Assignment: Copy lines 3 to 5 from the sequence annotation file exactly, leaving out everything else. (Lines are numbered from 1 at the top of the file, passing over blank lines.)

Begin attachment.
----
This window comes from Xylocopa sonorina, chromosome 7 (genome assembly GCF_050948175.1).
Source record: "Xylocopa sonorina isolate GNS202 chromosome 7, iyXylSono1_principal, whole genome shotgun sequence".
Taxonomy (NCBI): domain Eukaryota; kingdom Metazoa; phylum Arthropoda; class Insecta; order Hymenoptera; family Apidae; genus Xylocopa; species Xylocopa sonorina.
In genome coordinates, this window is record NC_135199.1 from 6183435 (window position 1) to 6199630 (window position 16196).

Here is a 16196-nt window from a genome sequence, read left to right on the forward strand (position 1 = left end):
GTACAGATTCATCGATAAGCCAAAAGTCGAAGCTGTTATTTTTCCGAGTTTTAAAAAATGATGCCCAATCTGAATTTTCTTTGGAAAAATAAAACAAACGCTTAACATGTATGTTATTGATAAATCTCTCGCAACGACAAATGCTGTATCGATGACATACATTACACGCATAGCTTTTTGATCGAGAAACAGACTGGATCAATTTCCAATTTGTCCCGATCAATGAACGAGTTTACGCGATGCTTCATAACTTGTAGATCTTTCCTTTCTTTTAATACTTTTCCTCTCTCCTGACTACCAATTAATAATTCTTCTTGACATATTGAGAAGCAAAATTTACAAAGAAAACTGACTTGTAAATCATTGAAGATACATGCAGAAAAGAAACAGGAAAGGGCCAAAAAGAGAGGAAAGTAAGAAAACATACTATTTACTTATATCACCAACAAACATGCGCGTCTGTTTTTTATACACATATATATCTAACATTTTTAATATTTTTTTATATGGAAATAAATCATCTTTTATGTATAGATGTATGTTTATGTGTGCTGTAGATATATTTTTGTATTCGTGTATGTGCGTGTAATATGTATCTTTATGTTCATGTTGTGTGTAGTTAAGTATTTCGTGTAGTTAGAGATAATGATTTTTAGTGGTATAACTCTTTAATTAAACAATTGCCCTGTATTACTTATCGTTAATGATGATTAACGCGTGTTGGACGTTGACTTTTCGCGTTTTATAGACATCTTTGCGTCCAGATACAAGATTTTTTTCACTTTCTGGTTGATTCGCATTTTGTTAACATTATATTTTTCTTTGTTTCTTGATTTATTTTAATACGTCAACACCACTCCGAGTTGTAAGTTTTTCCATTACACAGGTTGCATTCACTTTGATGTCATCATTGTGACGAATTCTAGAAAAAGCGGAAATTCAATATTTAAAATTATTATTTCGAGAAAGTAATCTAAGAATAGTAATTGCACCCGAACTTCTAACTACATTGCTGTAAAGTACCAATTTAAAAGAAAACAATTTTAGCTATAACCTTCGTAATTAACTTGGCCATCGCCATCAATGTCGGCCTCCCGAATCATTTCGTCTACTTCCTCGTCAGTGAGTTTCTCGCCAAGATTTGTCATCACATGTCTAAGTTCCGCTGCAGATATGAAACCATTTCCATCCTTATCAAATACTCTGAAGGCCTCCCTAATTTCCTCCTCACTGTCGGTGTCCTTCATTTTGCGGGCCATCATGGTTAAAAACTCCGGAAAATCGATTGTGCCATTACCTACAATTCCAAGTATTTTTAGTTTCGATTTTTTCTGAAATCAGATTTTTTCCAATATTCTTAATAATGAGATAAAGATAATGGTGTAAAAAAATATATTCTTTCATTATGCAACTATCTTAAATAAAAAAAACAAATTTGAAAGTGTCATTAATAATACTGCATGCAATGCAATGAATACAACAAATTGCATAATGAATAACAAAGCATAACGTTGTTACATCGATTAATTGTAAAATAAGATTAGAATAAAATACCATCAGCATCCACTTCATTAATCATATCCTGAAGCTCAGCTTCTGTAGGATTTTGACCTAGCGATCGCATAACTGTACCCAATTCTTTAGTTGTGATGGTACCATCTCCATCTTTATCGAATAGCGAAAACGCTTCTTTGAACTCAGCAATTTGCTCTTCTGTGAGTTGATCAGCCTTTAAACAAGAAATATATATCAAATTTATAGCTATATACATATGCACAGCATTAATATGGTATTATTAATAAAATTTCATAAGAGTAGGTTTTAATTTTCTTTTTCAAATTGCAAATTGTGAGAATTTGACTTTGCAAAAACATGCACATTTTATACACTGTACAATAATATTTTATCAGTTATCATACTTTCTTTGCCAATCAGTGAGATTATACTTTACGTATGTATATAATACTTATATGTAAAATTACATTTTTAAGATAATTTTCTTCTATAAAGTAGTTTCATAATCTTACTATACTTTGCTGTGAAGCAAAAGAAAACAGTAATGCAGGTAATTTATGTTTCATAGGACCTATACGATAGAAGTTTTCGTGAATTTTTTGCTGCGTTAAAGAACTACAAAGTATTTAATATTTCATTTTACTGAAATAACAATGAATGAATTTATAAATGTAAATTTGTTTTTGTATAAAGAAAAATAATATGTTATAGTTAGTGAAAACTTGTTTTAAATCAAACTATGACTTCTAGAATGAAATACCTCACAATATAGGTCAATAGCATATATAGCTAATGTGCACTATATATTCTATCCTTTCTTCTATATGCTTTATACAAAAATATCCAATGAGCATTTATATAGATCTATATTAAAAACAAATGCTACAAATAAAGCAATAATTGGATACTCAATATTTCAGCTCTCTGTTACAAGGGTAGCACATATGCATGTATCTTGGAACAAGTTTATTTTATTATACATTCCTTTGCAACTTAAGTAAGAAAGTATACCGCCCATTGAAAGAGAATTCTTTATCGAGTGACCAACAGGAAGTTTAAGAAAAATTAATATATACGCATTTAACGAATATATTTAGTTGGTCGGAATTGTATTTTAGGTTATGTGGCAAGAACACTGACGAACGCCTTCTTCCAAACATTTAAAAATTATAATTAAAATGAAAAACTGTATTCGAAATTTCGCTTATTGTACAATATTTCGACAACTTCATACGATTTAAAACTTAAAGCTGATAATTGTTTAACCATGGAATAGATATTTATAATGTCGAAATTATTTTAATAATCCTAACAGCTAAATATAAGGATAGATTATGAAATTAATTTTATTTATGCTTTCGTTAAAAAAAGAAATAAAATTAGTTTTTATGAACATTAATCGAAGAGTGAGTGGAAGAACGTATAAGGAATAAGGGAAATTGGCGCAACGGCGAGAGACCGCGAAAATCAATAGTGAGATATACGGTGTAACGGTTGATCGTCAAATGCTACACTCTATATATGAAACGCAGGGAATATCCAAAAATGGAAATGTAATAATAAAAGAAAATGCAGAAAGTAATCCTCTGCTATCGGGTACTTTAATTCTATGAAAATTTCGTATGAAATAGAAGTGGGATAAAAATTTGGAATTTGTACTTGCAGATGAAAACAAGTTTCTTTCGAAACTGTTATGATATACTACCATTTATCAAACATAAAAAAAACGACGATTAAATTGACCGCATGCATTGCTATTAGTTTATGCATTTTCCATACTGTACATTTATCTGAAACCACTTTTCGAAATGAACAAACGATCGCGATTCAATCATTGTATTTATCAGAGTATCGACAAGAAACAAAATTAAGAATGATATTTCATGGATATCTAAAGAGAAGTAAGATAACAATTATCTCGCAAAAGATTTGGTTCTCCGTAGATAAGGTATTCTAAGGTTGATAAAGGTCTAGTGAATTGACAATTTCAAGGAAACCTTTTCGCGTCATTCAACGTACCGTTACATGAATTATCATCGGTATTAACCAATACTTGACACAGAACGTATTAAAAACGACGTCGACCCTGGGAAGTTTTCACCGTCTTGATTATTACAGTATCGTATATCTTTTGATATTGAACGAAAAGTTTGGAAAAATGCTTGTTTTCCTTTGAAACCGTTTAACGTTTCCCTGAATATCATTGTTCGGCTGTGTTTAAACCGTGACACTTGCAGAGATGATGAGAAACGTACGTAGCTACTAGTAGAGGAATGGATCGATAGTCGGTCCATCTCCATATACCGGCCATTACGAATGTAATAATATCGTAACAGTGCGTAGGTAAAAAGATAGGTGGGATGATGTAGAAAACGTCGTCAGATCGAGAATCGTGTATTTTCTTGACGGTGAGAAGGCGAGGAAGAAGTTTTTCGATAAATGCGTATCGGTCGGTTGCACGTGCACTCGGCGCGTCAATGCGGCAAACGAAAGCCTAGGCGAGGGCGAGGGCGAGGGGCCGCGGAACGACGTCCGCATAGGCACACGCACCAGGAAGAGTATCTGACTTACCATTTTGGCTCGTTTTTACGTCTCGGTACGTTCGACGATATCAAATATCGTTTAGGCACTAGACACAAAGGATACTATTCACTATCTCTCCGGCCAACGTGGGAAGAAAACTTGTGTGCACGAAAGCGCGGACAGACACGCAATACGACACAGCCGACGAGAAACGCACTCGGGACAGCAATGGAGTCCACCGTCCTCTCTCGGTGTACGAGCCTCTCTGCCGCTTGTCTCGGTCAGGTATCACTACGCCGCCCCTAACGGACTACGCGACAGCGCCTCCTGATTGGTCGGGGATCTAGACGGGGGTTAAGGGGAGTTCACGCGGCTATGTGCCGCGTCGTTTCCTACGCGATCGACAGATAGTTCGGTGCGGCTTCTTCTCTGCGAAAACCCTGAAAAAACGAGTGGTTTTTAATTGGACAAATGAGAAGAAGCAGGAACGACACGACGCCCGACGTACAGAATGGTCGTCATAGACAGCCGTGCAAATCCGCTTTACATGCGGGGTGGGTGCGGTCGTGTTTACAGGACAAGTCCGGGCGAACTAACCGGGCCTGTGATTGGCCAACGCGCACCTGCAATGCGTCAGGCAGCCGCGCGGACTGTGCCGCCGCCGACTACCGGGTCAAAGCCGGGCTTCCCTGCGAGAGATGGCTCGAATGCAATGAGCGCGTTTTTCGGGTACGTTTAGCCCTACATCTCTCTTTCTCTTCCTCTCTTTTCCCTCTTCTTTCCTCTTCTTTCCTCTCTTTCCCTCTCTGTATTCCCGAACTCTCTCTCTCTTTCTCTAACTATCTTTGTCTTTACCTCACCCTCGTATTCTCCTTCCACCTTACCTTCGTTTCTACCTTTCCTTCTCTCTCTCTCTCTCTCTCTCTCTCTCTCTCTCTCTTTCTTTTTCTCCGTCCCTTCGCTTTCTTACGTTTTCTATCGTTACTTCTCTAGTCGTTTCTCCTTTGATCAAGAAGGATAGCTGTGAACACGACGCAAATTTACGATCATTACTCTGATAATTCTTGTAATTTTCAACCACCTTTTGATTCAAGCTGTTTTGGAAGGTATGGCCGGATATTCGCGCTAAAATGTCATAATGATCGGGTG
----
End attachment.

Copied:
Taxonomy (NCBI): domain Eukaryota; kingdom Metazoa; phylum Arthropoda; class Insecta; order Hymenoptera; family Apidae; genus Xylocopa; species Xylocopa sonorina.
In genome coordinates, this window is record NC_135199.1 from 6183435 (window position 1) to 6199630 (window position 16196).

Here is a 16196-nt window from a genome sequence, read left to right on the forward strand (position 1 = left end):